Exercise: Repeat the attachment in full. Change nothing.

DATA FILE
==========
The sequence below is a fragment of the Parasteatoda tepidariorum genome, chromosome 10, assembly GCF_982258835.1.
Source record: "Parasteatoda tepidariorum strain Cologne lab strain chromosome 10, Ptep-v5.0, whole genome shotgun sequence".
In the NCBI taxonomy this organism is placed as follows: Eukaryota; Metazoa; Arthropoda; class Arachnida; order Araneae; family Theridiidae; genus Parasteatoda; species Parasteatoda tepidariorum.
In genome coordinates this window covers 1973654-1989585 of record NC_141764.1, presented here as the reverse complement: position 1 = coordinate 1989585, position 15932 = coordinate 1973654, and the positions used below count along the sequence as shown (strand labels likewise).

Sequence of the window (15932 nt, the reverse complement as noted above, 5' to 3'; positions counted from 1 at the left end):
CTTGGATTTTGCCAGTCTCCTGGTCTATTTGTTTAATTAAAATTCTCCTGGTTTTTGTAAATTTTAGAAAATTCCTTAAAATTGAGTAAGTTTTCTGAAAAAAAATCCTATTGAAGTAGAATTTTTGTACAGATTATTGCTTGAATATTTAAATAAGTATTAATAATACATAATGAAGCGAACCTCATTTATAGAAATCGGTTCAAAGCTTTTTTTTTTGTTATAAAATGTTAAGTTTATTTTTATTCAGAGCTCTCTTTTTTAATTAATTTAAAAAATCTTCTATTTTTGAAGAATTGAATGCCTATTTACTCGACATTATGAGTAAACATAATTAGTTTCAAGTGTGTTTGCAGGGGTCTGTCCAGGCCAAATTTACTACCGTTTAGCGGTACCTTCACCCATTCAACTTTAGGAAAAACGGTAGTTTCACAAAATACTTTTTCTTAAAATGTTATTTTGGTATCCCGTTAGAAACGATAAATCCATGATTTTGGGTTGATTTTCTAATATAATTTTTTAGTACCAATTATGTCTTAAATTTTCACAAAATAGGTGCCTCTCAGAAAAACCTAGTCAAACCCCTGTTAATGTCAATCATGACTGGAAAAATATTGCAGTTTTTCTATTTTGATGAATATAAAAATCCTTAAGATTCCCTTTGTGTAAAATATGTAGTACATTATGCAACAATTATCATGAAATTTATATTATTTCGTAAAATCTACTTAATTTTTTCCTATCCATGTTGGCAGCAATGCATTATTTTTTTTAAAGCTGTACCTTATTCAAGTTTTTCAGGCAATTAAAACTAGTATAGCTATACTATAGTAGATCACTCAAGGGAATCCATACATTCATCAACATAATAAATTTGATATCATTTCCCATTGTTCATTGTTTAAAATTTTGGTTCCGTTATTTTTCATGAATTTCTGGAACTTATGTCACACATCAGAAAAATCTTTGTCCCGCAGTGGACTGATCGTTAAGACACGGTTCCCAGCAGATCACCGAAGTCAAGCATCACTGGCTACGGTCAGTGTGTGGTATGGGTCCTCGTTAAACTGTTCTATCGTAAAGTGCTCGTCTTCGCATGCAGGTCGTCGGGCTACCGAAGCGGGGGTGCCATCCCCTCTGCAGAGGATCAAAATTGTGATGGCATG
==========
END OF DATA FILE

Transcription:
The sequence below is a fragment of the Parasteatoda tepidariorum genome, chromosome 10, assembly GCF_982258835.1.
Source record: "Parasteatoda tepidariorum strain Cologne lab strain chromosome 10, Ptep-v5.0, whole genome shotgun sequence".
In the NCBI taxonomy this organism is placed as follows: Eukaryota; Metazoa; Arthropoda; class Arachnida; order Araneae; family Theridiidae; genus Parasteatoda; species Parasteatoda tepidariorum.
In genome coordinates this window covers 1973654-1989585 of record NC_141764.1, presented here as the reverse complement: position 1 = coordinate 1989585, position 15932 = coordinate 1973654, and the positions used below count along the sequence as shown (strand labels likewise).

Sequence of the window (15932 nt, the reverse complement as noted above, 5' to 3'; positions counted from 1 at the left end):
CTTGGATTTTGCCAGTCTCCTGGTCTATTTGTTTAATTAAAATTCTCCTGGTTTTTGTAAATTTTAGAAAATTCCTTAAAATTGAGTAAGTTTTCTGAAAAAAAATCCTATTGAAGTAGAATTTTTGTACAGATTATTGCTTGAATATTTAAATAAGTATTAATAATACATAATGAAGCGAACCTCATTTATAGAAATCGGTTCAAAGCTTTTTTTTTTGTTATAAAATGTTAAGTTTATTTTTATTCAGAGCTCTCTTTTTTAATTAATTTAAAAAATCTTCTATTTTTGAAGAATTGAATGCCTATTTACTCGACATTATGAGTAAACATAATTAGTTTCAAGTGTGTTTGCAGGGGTCTGTCCAGGCCAAATTTACTACCGTTTAGCGGTACCTTCACCCATTCAACTTTAGGAAAAACGGTAGTTTCACAAAATACTTTTTCTTAAAATGTTATTTTGGTATCCCGTTAGAAACGATAAATCCATGATTTTGGGTTGATTTTCTAATATAATTTTTTAGTACCAATTATGTCTTAAATTTTCACAAAATAGGTGCCTCTCAGAAAAACCTAGTCAAACCCCTGTTAATGTCAATCATGACTGGAAAAATATTGCAGTTTTTCTATTTTGATGAATATAAAAATCCTTAAGATTCCCTTTGTGTAAAATATGTAGTACATTATGCAACAATTATCATGAAATTTATATTATTTCGTAAAATCTACTTAATTTTTTCCTATCCATGTTGGCAGCAATGCATTATTTTTTTTAAAGCTGTACCTTATTCAAGTTTTTCAGGCAATTAAAACTAGTATAGCTATACTATAGTAGATCACTCAAGGGAATCCATACATTCATCAACATAATAAATTTGATATCATTTCCCATTGTTCATTGTTTAAAATTTTGGTTCCGTTATTTTTCATGAATTTCTGGAACTTATGTCACACATCAGAAAAATCTTTGTCCCGCAGTGGACTGATCGTTAAGACACGGTTCCCAGCAGATCACCGAAGTCAAGCATCACTGGCTACGGTCAGTGTGTGGTATGGGTCCTCGTTAAACTGTTCTATCGTAAAGTGCTCGTCTTCGCATGCAGGTCGTCGGGCTACCGAAGCGGGGGTGCCATCCCCTCTGCAGAGGATCAAAATTGTGATGGCATG